How To: Remove All Bloatware on Your Galaxy Note 9

Remove All Bloatware on Your Galaxy Note 9

Although the Galaxy Note 9 is an amazing phone, many members of the Android community won't even look at it. This isn't just because of the Samsung Experience skin, but the large amount of bloatware that comes with this device. However, with a little work, you can remove all of it.

With a computer and a USB cable, you can disable any app that comes preinstalled on the Samsung Galaxy Note 9, including system apps that Samsung prevents you from uninstalling or disabling. Disabled apps will act as if they are uninstalled unless you factory reset the phone. Only during a factory reset will the bloatware reappear, forcing you to perform the procedure again to remove the bloatware.

What You'll Need

  • USB data cable
  • Windows, Mac, or Linux computer

Step 1: Install ADB & Fastboot

To remove bloatware from the smartphone, you will need to the assistance of ADB commands, which require a specific program on your computer. We are aware of how daunting this step can be and therefore created a complete guide which will walk you through the entire process. Check out the link below to get started.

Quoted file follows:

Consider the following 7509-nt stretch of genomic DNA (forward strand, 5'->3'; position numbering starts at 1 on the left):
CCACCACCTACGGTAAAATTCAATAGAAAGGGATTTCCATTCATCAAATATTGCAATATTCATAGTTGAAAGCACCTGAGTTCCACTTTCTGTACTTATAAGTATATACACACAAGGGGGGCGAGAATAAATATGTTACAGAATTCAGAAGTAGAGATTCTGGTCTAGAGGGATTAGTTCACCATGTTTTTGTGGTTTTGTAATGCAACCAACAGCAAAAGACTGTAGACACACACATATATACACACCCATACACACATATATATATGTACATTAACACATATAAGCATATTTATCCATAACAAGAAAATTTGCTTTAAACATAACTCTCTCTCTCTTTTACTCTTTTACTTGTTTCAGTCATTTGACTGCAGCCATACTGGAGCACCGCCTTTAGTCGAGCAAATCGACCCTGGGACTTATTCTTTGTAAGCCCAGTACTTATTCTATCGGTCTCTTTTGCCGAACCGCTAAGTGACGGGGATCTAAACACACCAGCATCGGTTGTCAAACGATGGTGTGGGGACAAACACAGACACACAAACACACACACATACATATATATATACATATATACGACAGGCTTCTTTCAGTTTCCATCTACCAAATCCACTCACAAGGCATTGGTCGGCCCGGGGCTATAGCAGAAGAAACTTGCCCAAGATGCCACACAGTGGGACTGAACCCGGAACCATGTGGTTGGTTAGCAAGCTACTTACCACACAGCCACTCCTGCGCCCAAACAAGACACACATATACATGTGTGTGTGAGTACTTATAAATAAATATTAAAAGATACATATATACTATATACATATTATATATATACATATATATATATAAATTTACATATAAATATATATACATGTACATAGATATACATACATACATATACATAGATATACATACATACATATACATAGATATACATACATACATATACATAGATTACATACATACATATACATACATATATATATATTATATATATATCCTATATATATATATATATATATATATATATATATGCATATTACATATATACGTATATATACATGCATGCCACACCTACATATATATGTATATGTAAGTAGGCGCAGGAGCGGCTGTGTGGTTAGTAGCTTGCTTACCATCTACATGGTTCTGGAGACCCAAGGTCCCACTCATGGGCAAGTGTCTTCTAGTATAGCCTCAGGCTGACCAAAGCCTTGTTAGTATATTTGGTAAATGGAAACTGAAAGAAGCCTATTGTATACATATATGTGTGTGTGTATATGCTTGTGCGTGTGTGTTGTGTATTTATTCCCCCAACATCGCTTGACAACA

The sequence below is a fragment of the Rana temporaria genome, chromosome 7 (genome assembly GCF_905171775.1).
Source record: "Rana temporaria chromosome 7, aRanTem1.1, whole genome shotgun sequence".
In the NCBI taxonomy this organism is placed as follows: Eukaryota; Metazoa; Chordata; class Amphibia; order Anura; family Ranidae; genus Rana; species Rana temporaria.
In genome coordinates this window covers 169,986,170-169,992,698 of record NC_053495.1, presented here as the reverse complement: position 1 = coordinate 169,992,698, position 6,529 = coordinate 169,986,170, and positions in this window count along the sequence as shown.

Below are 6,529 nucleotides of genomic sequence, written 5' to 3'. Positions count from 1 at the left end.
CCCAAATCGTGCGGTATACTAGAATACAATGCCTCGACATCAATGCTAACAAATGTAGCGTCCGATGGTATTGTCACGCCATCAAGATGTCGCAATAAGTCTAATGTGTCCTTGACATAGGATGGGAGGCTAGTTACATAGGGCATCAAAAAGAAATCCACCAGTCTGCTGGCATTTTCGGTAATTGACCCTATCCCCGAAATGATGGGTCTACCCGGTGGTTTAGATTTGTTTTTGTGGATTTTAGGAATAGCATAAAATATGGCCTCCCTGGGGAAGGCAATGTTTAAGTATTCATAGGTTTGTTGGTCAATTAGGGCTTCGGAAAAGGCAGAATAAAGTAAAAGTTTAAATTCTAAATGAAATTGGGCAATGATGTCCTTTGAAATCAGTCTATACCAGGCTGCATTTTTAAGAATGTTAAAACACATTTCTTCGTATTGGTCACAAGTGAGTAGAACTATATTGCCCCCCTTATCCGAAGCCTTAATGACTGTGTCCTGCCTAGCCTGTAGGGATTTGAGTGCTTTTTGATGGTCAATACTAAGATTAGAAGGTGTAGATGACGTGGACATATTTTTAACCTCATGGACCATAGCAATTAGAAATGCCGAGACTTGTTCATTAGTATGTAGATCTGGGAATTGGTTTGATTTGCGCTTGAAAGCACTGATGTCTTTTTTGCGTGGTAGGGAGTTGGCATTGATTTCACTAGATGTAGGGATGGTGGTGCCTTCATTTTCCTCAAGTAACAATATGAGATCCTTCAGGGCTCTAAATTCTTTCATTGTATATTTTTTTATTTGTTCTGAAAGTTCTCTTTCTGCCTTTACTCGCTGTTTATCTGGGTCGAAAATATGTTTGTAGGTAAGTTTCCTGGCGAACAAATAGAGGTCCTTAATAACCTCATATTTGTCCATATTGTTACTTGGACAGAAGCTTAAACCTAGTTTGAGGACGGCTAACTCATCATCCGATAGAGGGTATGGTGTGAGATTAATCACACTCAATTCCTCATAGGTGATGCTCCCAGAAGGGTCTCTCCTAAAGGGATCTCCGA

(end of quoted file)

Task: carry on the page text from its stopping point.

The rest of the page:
Step 2: Install Samsung Drivers (Windows)

For a Windows-based computer, you will need to install Samsung's drivers for your computer to properly recognize your phone when connected via the USB cable. Use the link to download the ZIP file and extract the contents on your computer. Run the EXE or PKG file and follow the on-screen instructions to install the drivers.

Once completed, your computer will not only correctly identify your phone, but will also be able to send ADB commands to your device.

Step 3: Install App Inspector

Disabling apps using ADB requires you to obtain the package name of the app. Unfortunately, this isn't easy to find within the Settings menu. Therefore, you'll need to leverage a feature of a third-party app which will display each app's exact package name. It will also provide you with the icon of the app to make it easy to know which app is associated with which package name.

Step 4: Enable USB Debugging

Connect your phone to your computer using the USB cable (preferably be the OEM cable). Unlock Developer Options and enable "USB Debugging." If you don't know how to unlock Developer Options, check out our guide below.

A prompt will appear asking you if you wish to "Allow USB debugging?" Select "OK" on the popup.

Step 5: Open Command Prompt or Terminal

On your computer, locate the installation directory of ADB and Fastboot. For Windows users, this can usually be found at C:\Program Files (x86)\Android\android-sdk\platform-tools. For Mac and Linux users, it depends on where you extracted your ADB folder when you installed the utility, so search your hard drive for the platform-tools folder if you've forgotten.

Open up Command Prompt (for Windows users) or Terminal (for Mac and Linux), and input the following:

cd location